One of the biggest challenges for researchers conducting clinical trials is the collection of patient data. While patient-reported outcomes are a key part of the process, there are some drawbacks to the traditional method of using paper surveys.
To help overcome challenges such as “parking lot syndrome,” in which patients complete their surveys from memory just before their doctor visits and the tendency to add extraneous information in the margins, many researchers are touting the benefits of electronic data collection via patient-owned smartphones or other mobile device.
In most cases, researchers using electronic data collection provide devices to subjects on which they can record their data. This works well, but by some accounts, BYOD is the future of clinical trials. In fact, according to one recent survey, most pharmaceutical companies and researchers actually support the adoption of BYOD in clinical research with the added assistance of eCOA solutions.
They argue that a BYOD approach to patient-reported outcomes has a number of key benefits, including reduced costs since study sponsors do not have to supply devices), improved accuracy, and the potential for higher rates of compliance with study guidelines.
Not to mention, many predict that adopting a BYOD approach can actually improve study participation, since the majority of adults already have a smartphone or tablet, and will be more willing to use the device that they are familiar with rather than a new study-provided device.
It all sounds great, but on the other side of the coin, another recent survey indicated that researchers might not be as quick to adopt BYOD as some may think. While researchers see the benefits, some have concerns about the ability to develop patient rapport and the accuracy of the data collected on user devices rather than study-supplied devices. Changing attitudes toward BYOD in clinical research, means answering a few important questions about BYOD’s place in research and solving a few key problems.
What’s Holding up Adoption?
Despite reports that researchers aren’t immediately embracing BYOD, the overwhelming sentiment among the research community is that eventually patient-reported outcomes and electronic data collected via BYOD studies will eventually be the standard in clinical research, most likely within the next three to five years. However, certain questions need to be answered before that happens.
1. How will equivalence be determined in studies? The potential for different devices to produce different results due to screen size, function, etc., is a concern for just under half of clinical researchers, who believe that when all study subjects use the same device supplied by the study sponsor, the results will be more accurate.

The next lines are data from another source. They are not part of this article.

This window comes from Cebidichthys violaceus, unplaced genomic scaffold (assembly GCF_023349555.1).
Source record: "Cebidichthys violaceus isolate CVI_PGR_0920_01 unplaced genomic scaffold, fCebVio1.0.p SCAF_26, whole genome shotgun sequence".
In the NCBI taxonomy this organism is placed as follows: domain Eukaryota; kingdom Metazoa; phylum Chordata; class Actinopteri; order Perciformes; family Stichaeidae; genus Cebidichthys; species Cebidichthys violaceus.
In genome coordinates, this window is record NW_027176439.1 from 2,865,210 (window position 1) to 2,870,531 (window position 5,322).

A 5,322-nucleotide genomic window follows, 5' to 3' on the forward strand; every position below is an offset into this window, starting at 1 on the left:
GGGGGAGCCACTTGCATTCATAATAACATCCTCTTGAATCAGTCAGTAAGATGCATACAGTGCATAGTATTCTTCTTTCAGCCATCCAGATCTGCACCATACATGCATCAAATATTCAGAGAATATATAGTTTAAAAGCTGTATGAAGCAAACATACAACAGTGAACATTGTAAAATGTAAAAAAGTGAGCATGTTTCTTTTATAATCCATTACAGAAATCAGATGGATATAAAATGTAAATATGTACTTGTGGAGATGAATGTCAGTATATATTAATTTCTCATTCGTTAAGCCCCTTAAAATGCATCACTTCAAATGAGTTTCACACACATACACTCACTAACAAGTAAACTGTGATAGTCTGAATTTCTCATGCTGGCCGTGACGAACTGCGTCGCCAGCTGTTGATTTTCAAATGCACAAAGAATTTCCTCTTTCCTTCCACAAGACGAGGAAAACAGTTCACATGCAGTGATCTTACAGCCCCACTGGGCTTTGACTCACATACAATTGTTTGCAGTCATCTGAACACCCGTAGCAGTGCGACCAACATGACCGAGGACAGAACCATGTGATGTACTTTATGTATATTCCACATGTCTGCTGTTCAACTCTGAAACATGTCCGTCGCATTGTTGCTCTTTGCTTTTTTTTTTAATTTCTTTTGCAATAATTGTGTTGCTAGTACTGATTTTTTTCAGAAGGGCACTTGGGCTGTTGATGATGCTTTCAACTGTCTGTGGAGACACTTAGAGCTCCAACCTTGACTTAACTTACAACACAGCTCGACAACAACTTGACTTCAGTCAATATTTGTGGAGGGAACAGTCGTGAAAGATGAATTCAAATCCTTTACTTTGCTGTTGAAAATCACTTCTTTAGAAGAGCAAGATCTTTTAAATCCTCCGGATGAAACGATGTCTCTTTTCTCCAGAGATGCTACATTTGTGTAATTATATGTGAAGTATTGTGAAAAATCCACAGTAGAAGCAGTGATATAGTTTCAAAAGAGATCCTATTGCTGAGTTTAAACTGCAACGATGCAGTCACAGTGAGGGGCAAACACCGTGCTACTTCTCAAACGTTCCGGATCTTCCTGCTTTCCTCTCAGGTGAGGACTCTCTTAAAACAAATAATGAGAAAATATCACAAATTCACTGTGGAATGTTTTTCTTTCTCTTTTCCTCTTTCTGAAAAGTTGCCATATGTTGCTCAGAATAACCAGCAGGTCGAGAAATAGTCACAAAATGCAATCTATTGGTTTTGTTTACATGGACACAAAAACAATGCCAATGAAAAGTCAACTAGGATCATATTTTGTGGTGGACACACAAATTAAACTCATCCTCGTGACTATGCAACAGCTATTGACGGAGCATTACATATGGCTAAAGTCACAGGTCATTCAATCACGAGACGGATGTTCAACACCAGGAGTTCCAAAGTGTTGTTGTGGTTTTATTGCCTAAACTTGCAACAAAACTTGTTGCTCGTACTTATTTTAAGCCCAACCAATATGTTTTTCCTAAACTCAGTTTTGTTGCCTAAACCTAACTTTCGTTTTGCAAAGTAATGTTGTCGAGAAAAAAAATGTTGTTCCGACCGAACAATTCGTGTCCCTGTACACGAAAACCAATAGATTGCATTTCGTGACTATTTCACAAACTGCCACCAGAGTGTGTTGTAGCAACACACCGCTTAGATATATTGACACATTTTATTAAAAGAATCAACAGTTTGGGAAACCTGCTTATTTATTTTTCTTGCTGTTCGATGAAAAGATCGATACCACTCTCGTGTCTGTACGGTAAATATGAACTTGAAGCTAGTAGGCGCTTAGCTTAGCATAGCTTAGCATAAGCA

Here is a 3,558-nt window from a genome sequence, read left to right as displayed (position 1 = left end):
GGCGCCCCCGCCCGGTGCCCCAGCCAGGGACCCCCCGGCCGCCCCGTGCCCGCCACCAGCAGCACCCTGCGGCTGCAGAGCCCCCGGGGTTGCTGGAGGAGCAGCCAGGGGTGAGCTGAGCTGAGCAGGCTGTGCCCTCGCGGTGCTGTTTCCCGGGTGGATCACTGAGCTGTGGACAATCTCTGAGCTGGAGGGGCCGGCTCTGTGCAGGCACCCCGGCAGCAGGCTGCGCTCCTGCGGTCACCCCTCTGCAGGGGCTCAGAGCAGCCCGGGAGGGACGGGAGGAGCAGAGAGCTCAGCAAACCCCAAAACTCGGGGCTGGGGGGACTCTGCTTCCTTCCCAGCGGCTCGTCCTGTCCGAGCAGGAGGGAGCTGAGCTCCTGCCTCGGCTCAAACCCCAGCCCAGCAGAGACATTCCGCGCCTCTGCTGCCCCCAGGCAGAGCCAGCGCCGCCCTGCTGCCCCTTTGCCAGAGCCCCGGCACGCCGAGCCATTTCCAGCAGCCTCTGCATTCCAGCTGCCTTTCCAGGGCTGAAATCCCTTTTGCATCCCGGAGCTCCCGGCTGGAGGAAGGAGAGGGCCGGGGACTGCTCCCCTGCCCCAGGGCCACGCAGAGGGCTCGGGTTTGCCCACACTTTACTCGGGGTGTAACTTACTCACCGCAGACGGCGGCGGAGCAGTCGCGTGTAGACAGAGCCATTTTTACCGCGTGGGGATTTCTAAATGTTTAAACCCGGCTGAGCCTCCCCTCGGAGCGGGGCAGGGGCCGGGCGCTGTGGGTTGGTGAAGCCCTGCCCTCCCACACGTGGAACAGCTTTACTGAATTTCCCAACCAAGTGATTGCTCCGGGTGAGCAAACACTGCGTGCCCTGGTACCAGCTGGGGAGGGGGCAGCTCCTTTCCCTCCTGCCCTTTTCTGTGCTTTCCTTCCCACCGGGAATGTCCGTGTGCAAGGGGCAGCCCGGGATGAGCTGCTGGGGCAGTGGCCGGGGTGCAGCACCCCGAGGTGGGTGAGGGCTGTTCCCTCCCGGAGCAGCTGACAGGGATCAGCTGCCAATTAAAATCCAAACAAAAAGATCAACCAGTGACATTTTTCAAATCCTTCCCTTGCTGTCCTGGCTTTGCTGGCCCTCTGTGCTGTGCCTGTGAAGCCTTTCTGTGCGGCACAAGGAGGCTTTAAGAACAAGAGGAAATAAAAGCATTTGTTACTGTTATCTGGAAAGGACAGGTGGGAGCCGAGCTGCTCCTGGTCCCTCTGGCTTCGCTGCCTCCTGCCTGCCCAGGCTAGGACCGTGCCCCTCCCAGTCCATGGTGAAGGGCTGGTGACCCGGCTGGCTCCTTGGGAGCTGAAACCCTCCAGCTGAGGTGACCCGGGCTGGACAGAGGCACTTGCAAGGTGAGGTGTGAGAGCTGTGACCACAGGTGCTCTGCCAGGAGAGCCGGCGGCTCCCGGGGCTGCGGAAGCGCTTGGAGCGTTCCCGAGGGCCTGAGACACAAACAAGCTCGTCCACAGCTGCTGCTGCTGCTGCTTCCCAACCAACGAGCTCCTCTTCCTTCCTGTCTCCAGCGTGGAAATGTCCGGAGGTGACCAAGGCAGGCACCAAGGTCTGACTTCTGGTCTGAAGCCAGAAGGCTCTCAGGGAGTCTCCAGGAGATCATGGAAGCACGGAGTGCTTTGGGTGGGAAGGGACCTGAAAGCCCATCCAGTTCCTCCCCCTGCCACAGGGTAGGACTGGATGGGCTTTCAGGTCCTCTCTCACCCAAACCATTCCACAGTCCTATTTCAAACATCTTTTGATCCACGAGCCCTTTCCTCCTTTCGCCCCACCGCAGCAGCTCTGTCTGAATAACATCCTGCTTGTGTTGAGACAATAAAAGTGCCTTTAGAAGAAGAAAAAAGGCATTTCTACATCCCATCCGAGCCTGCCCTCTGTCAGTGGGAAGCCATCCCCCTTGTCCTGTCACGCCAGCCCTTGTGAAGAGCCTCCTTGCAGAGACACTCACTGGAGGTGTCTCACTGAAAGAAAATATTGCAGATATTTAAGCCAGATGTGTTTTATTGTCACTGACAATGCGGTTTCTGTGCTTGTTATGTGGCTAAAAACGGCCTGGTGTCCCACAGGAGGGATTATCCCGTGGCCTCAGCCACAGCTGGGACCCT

There is disagreement about how to handle this issue, with some researchers believing that some devices should be disallowed from the study due to equivalence concerns. Solving this issue is a key first step to adoption.
2. How will you overcome barriers to participation? While the vast majority of adults own mobile devices, not all do, and some potential participants could be excluded from the study. Lack of access to Wi-Fi or cellular services can also create barriers for study participants, and researchers must have a plan for working with those patients.
3. What is the effect on patient compliance? Do BYOD studies have better or worse compliance? Research to this point indicates that subjects using their own devices are more compliant than those using other methods, but that still needs to be corroborated.
4. How will patient privacy and security be ensured? HIPAA laws and data security is a major concern, especially given that medical data is a top target for hackers and that individual devices and networks will need to be protected.
5. Are there factors in the study design that could influence outcomes, such as the need to scroll on surveys to see all possible responses? Again, study design can overcome these issues, but it needs to be acknowledged in a BYOD environment.
6. How will BYOD truly affect the cost of the study? On the surface, BYOD appears to lower costs, but there are some additional costs, including training, and data collection and analysis.
While these questions are adding some uncertainty to the adoption of BYOD, they are not unanswerable. At this point, the discussion needs to be framed around those studies that have used a BYOD approach to the collection of patient-reported outcomes and the outcomes of those studies.
The fact is, there have been successful studies involving BYOD, and there needs to be more transparency and discussion about what made those studies work. As more successful studies take place, resistance to the adoption of BYOD will decrease and more data will be collected using mobile collection methods.